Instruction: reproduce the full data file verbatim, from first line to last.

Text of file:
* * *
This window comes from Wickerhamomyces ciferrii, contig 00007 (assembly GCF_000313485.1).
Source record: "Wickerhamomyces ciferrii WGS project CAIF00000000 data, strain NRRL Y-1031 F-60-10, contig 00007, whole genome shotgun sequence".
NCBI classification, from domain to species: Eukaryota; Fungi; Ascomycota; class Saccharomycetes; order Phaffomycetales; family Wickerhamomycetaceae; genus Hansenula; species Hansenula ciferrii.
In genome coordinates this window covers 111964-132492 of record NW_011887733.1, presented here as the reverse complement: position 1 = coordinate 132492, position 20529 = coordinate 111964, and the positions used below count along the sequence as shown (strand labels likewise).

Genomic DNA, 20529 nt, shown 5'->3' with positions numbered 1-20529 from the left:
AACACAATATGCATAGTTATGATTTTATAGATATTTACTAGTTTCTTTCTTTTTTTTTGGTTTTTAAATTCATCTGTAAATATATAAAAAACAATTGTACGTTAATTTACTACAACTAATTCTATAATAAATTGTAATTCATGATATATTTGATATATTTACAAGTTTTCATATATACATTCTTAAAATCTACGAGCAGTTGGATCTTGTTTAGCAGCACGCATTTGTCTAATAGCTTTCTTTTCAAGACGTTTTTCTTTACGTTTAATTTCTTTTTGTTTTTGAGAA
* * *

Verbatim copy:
This window comes from Wickerhamomyces ciferrii, contig 00007 (assembly GCF_000313485.1).
Source record: "Wickerhamomyces ciferrii WGS project CAIF00000000 data, strain NRRL Y-1031 F-60-10, contig 00007, whole genome shotgun sequence".
NCBI classification, from domain to species: Eukaryota; Fungi; Ascomycota; class Saccharomycetes; order Phaffomycetales; family Wickerhamomycetaceae; genus Hansenula; species Hansenula ciferrii.
In genome coordinates this window covers 111964-132492 of record NW_011887733.1, presented here as the reverse complement: position 1 = coordinate 132492, position 20529 = coordinate 111964, and the positions used below count along the sequence as shown (strand labels likewise).

Genomic DNA, 20529 nt, shown 5'->3' with positions numbered 1-20529 from the left:
AACACAATATGCATAGTTATGATTTTATAGATATTTACTAGTTTCTTTCTTTTTTTTTGGTTTTTAAATTCATCTGTAAATATATAAAAAACAATTGTACGTTAATTTACTACAACTAATTCTATAATAAATTGTAATTCATGATATATTTGATATATTTACAAGTTTTCATATATACATTCTTAAAATCTACGAGCAGTTGGATCTTGTTTAGCAGCACGCATTTGTCTAATAGCTTTCTTTTCAAGACGTTTTTCTTTACGTTTAATTTCTTTTTGTTTTTGAGAA